My take on…Oz the Great and Powerful
Sam Raimi’s new movie does not disrespect Oz, and looks pretty…but the same thing can be said of Anne Hathaway.😉
I was not disappointed in the movie, but I think that’s because I had my expectations in the right place.
SPOILER ALERT: I’m careful about not spoiling the events in a movie without warning you of the possibility first. In this case, I don’t think I’m writing anything that much affect the enjoyment of someone seeing this movie, especially if that person was familiar with the 1939 Wizard of Oz movie and/or the books.
The movie has great effects (the little china girl and Finley the monkey are quite expressive and interact well with the non-CGI characters). There are some very imaginative things that Oscar Diggs (later to be known as Oz the Great and Powerful) drifts past in something that could clearly eventually be a ride at Disneyland. In fact, there was one object that seemed right out of the old Alice in Wonderland ride, and it seemed as though the music might even be an allusion to that.
Just as his character drifts uncontrollably after taking a big drop on the roller coaster–er, river, the movie as a whole seems to float through the story. Generally, the characters don’t surprise us…they make the decisions we would expect, for the most part.
There is one clear possible exception, although it’s actually spoiled for the sharp-eyed during the title sequence.
The actors don’t seem to be looking for any real depth (which might be ironic in a 3D movie…it’s worthing noting that I saw it in 2D), but that may be appropriate, given the overall tone.
As a big fan of the Oz books, I can tell you that this isn’t particularly closer to those than the 1939 movie (which did not do well at the time…for one thing, people thought that having a well-known comedian like Bert Lahr as the Cowardly Lion, playing it in a very contemporary way for the time, didn’t fit). It was nice to hear the Wizard’s full name mentioned, and there is a village of people made of china in the originals, but these elements seemed more like something that could have been Googled than a fan’s understanding of the Land of Oz. Certainly, the politics are very different.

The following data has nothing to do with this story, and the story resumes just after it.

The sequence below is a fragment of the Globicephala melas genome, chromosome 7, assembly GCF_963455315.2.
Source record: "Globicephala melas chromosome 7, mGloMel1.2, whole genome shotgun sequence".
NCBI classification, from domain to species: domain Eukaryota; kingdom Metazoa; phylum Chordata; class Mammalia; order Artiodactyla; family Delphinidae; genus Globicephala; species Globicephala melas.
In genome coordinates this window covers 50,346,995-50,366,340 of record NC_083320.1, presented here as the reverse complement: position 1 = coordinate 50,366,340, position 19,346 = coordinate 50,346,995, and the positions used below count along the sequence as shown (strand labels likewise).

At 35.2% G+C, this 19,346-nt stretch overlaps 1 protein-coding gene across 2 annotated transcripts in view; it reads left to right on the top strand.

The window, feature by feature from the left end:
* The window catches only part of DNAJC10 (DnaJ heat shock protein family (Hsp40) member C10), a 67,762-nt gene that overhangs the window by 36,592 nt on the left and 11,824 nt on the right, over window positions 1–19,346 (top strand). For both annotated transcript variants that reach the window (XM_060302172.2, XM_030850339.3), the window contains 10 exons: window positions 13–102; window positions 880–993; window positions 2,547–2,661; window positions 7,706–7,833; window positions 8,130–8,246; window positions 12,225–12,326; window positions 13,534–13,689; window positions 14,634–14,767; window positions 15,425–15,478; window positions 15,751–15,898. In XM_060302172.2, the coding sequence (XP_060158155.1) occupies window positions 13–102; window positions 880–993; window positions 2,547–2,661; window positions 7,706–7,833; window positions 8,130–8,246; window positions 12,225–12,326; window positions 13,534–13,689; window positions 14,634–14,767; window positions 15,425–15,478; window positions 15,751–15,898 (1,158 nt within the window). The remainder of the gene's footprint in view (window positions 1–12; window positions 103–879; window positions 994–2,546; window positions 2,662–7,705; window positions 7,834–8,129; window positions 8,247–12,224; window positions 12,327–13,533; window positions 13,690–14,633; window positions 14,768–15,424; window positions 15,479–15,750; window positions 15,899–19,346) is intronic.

If you are a fan of the Judy Garland version, you may actually feel more of a connection. Much has been made of Disney trying not to infringe on the copyright of that version (the original fourteen Oz books are in the public domain, but the 1939 movie is not), but there are several clear parallels (including starting without color before reaching Oz, the Wicked Witch being green, the reference to the Yellow Brick Road ((Baum only says, “…the road of yellow bricks”)), and so on.
I should point out that while I said the movie doesn’t direspect Oz, and I sincerely believe it doesn’t, it does spoil the first movie for you. That’s one of the hardest pure discoveries to give anybody…to have them watch the Judy Garland version for the first time without knowing what happens at the end, but it’s a magical one if you can.
I’ll point out both Jamie King and Mila Kunis for good performances: they’ve found more than what was on the page.
In terms of Oscars, I do think it could be nominated for costumes, hair and makeup, music perhaps (a fine job as usual by Danny Elfman), visual effects…and there were some impressive things done with sound (at one point, I actually thought someone in the nearly empty theatre was making a sound, which turned out to be a character on the screen).
Overall, I thought Sam Raimi’s heart was in the right place. If this was someone’s first exposure to Oz, I do think it would exert some of its magical pull. For me, though, I don’t see it sticking with me much. I can’t imagine people casually quoting it decades from now. I just think the next great Oz movie is still yet to be made.
This post by Bufo Calvin originally appeared in the The Measured Circle.